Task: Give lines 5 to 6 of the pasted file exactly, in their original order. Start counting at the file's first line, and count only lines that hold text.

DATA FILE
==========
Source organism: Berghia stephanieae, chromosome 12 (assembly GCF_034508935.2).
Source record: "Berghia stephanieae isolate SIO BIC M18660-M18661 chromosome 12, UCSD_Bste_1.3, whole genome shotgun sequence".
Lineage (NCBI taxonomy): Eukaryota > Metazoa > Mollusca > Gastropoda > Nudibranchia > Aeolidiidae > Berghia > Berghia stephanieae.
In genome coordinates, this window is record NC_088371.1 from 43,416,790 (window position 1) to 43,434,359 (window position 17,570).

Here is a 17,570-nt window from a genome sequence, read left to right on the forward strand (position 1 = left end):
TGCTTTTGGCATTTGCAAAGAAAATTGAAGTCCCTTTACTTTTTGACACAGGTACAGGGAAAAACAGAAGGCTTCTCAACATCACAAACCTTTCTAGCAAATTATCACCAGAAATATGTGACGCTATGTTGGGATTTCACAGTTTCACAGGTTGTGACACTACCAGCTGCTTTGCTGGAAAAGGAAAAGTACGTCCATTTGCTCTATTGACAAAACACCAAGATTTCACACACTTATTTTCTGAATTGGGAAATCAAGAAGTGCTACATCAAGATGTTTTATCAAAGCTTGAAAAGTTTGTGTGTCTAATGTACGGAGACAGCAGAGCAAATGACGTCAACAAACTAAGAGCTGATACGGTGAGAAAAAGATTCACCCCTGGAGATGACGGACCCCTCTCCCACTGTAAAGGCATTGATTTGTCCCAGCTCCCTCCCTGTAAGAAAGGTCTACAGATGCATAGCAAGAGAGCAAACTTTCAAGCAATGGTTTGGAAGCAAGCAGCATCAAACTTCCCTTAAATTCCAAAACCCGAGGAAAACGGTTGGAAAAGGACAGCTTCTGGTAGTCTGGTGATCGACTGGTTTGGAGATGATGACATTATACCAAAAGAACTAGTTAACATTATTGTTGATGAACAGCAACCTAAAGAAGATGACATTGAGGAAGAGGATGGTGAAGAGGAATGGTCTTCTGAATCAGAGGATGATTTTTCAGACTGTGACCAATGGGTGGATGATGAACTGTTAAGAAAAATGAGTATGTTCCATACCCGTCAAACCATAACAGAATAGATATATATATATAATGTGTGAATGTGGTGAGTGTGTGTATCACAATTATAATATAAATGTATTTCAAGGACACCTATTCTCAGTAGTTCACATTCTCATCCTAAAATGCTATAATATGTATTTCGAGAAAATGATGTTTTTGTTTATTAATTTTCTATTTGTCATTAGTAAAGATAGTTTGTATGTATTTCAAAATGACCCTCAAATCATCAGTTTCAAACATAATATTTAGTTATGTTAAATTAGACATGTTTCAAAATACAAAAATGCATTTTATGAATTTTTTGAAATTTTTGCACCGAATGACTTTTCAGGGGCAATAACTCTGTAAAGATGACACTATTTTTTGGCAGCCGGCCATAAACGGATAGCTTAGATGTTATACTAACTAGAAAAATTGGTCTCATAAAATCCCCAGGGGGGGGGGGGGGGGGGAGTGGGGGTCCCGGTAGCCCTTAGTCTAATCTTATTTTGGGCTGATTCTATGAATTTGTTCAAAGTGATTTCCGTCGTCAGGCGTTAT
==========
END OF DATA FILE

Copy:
Here is a 17,570-nt window from a genome sequence, read left to right on the forward strand (position 1 = left end):
TGCTTTTGGCATTTGCAAAGAAAATTGAAGTCCCTTTACTTTTTGACACAGGTACAGGGAAAAACAGAAGGCTTCTCAACATCACAAACCTTTCTAGCAAATTATCACCAGAAATATGTGACGCTATGTTGGGATTTCACAGTTTCACAGGTTGTGACACTACCAGCTGCTTTGCTGGAAAAGGAAAAGTACGTCCATTTGCTCTATTGACAAAACACCAAGATTTCACACACTTATTTTCTGAATTGGGAAATCAAGAAGTGCTACATCAAGATGTTTTATCAAAGCTTGAAAAGTTTGTGTGTCTAATGTACGGAGACAGCAGAGCAAATGACGTCAACAAACTAAGAGCTGATACGGTGAGAAAAAGATTCACCCCTGGAGATGACGGACCCCTCTCCCACTGTAAAGGCATTGATTTGTCCCAGCTCCCTCCCTGTAAGAAAGGTCTACAGATGCATAGCAAGAGAGCAAACTTTCAAGCAATGGTTTGGAAGCAAGCAGCATCAAACTTCCCTTAAATTCCAAAACCCGAGGAAAACGGTTGGAAAAGGACAGCTTCTGGTAGTCTGGTGATCGACTGGTTTGGAGATGATGACATTATACCAAAAGAACTAGTTAACATTATTGTTGATGAACAGCAACCTAAAGAAGATGACATTGAGGAAGAGGATGGTGAAGAGGAATGGTCTTCTGAATCAGAGGATGATTTTTCAGACTGTGACCAATGGGTGGATGATGAACTGTTAAGAAAAATGAGTATGTTCCATACCCGTCAAACCATAACAGAATAGATATATATATATAATGTGTGAATGTGGTGAGTGTGTGTATCACAATTATAATATAAATGTATTTCAAGGACACCTATTCTCAGTAGTTCACATTCTCATCCTAAAATGCTATAATATGTATTTCGAGAAAATGATGTTTTTGTTTATTAATTTTCTATTTGTCATTAGTAAAGATAGTTTGTATGTATTTCAAAATGACCCTCAAATCATCAGTTTCAAACATAATATTTAGTTATGTTAAATTAGACATGTTTCAAAATACAAAAATGCATTTTATGAATTTTTTGAAATTTTTGCACCGAATGACTTTTCAGGGGCAATAACTCTGTAAAGATGACACTATTTTTTGGCAGCCGGCCATAAACGGATAGCTTAGATGTTATACTAACTAGAAAAATTGGTCTCATAAAATCCCCAGGGGGGGGGGGGGGGGGGAGTGGGGGTCCCGGTAGCCCTTAGTCTAATCTTATTTTGGGCTGATTCTATGAATTTGTTCAAAGTGATTTCCGTCGTCAGGCGTTAT